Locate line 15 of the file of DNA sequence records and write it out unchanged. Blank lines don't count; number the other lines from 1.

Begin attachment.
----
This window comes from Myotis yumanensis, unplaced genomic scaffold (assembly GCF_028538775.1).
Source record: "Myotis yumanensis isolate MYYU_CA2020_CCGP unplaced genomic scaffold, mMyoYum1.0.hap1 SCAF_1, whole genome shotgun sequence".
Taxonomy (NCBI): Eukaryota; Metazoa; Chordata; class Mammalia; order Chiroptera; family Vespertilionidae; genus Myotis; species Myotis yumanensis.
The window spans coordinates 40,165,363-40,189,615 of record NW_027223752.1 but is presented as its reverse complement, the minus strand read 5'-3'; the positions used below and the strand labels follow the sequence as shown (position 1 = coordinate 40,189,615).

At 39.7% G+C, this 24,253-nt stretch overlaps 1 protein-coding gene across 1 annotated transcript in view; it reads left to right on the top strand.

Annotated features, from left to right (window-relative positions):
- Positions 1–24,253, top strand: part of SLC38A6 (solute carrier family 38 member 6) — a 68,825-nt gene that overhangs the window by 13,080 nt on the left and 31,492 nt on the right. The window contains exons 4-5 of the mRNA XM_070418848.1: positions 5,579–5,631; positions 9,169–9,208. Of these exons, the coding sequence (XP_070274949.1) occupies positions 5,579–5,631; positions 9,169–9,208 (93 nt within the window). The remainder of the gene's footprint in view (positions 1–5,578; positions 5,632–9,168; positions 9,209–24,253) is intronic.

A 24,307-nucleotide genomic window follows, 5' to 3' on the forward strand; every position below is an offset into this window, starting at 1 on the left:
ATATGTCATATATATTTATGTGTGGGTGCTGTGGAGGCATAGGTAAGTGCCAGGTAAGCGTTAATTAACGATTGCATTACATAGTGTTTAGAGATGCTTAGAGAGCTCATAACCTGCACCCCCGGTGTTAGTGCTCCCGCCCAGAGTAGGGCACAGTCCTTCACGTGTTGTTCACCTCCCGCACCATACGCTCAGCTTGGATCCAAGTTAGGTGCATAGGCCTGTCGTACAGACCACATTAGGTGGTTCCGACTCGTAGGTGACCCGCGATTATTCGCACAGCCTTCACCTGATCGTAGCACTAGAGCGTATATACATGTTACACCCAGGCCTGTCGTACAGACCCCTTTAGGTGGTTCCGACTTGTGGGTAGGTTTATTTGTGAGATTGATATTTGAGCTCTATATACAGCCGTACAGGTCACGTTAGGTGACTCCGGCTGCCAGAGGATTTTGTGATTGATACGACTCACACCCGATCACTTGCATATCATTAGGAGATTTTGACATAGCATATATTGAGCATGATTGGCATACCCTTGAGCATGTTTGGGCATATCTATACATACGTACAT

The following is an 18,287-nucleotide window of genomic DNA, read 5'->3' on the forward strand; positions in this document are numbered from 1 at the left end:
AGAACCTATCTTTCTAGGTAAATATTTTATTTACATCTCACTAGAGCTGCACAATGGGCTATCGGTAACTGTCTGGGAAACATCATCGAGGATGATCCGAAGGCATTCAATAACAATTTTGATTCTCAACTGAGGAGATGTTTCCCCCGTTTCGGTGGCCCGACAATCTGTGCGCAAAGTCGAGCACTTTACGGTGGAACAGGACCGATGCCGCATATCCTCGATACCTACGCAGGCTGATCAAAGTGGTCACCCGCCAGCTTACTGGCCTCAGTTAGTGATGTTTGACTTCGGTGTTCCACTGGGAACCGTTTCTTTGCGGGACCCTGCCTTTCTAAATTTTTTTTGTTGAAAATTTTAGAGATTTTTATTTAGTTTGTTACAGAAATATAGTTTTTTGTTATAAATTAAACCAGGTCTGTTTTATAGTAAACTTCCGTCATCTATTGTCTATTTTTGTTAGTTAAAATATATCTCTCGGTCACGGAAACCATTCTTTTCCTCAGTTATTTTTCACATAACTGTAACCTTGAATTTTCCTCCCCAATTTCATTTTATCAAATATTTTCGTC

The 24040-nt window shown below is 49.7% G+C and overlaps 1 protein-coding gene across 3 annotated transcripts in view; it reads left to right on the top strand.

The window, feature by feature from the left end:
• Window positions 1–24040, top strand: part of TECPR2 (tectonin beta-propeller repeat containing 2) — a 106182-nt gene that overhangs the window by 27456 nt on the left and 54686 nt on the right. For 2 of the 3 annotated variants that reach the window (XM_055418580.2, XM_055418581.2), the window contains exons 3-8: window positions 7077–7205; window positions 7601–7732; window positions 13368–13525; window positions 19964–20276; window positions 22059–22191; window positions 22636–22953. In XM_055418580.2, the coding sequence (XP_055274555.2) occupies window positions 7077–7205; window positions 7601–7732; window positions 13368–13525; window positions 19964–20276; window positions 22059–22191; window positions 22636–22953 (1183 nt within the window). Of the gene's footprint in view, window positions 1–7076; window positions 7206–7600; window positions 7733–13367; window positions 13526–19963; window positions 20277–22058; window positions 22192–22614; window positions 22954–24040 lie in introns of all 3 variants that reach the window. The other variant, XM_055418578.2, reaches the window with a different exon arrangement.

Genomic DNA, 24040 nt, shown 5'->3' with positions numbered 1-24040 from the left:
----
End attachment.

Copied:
Genomic DNA, 24040 nt, shown 5'->3' with positions numbered 1-24040 from the left: